Click "Continue".

The files will now be copied across and the system will be installed.


Finally you will be asked whether you want to continue testing or restart now. 

You can try rebooting and if the computer boots straight to Windows reinsert the USB drive and hold down the shift key and reboot back to the UEFI boot screen as you did before to get into the live version of Ubuntu.

Then follow this guide which shows how to use EFI Boot Manager to change the boot order.

Summary

When you have finished it is worth following this guide which shows 33 things to do after installing Ubuntu.

Also check out my new guide which shows how to show common applications such as Chrome, Dropbox and Steam easily in Ubuntu.

I am not saying my way is the only way to format the SSD and I welcome comments and suggestions in regards to this area.

The current layout is working well for me however.






Posted at 19:28 |  by Gary Newell

Tuesday, 17 May 2016

Introduction



Last month saw the release of everybody's favourite Linux distribution, Ubuntu. I have spent the past couple of weeks reading other people's opinions, watching videos and listening to podcasts.

I have also spent some time trying out the latest offering and within this review I will highlight the new features, the bits I like, the bits I think are a little bit strange and the things I really don't like at all.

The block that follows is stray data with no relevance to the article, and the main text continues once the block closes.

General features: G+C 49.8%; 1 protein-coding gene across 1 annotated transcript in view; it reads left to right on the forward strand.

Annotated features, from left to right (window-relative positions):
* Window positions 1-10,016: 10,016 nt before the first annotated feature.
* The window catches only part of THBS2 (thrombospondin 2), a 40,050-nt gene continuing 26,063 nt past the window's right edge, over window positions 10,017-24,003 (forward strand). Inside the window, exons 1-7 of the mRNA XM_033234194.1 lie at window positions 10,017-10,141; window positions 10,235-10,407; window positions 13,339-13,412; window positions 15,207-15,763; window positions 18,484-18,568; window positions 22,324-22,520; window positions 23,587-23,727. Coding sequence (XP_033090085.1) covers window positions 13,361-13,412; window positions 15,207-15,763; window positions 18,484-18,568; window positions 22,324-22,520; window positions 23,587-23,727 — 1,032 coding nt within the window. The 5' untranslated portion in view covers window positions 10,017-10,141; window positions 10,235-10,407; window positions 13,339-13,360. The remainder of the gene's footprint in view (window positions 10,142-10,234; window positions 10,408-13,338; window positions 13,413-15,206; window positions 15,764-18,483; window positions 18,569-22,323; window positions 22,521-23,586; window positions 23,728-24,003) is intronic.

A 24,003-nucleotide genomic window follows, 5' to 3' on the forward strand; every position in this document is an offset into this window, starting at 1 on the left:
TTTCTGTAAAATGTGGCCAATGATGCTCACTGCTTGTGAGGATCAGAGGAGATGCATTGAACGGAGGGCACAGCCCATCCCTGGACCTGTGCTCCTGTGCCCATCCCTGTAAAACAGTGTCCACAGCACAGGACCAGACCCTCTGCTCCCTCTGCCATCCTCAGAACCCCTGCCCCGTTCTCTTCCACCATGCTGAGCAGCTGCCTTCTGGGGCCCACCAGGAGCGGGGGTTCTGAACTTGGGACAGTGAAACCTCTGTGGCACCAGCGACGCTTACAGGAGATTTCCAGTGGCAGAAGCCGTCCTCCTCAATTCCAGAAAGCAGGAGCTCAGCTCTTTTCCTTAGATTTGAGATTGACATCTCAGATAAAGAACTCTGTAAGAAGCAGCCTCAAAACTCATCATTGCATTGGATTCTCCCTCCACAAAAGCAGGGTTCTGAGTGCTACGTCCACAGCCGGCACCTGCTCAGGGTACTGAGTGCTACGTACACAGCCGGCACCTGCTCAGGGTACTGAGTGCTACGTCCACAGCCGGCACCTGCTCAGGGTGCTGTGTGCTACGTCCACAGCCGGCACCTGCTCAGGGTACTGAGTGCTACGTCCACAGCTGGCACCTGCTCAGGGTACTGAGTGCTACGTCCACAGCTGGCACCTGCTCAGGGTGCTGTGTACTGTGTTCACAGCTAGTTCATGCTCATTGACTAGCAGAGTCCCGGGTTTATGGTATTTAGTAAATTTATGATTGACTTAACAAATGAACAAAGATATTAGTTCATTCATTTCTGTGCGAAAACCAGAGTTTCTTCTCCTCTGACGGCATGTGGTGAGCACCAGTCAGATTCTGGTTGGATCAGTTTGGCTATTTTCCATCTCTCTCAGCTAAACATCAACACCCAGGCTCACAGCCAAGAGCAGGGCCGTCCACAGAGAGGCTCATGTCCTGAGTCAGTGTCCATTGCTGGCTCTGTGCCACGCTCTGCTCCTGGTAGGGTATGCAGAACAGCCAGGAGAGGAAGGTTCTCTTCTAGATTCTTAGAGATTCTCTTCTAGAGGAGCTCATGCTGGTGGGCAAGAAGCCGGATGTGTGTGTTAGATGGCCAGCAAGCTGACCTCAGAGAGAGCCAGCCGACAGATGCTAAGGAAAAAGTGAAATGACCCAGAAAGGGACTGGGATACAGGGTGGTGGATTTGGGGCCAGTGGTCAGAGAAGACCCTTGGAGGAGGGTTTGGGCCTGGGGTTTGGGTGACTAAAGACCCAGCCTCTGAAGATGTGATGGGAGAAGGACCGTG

New Features For Ubuntu 16.04

Some people aren't interesting in reading a full review so I will list the new features here so that you can go about your day should you feel the need.


I am approaching the new features from the point of view of a standard desktop user as that is what Everyday Linux User is about.

Snap Packages

Ubuntu has introduced a new kind of package called snap. You might be thinking "wow that is just what we need, another package format". Actually in this case it is a really good idea.

Snap packages are installed as sandboxed software (much like Android apps) which means that they won't interfere with other parts of your system. This is more secure than standard package formats and the software won't be bothered by missing libraries and conflicts.

To find the new snap packages you need to open a terminal window.

You can search for snap packages using the following command:

snap find
This provides a list of packages. You can install a package using the following command:

snap install packagename
Unfortunately when I run these commands however I get the following error:
download snap "ubuntu-core" from channel "stable" (snap not found)
The number of snap packages available is currently very small but as a feature I suspect this is one for the future and one to look out for. Meanwhile if anyone wants to tell me why I am getting this error I would be truly grateful.

Linux Kernel 4.4

If you own a modern computer the 4.4 kernel released with Ubuntu 16.04 is a godsend. This prevents me having to perform so many tricks such as backporting in order to get wireless working on my Lenovo Ideapad Y700.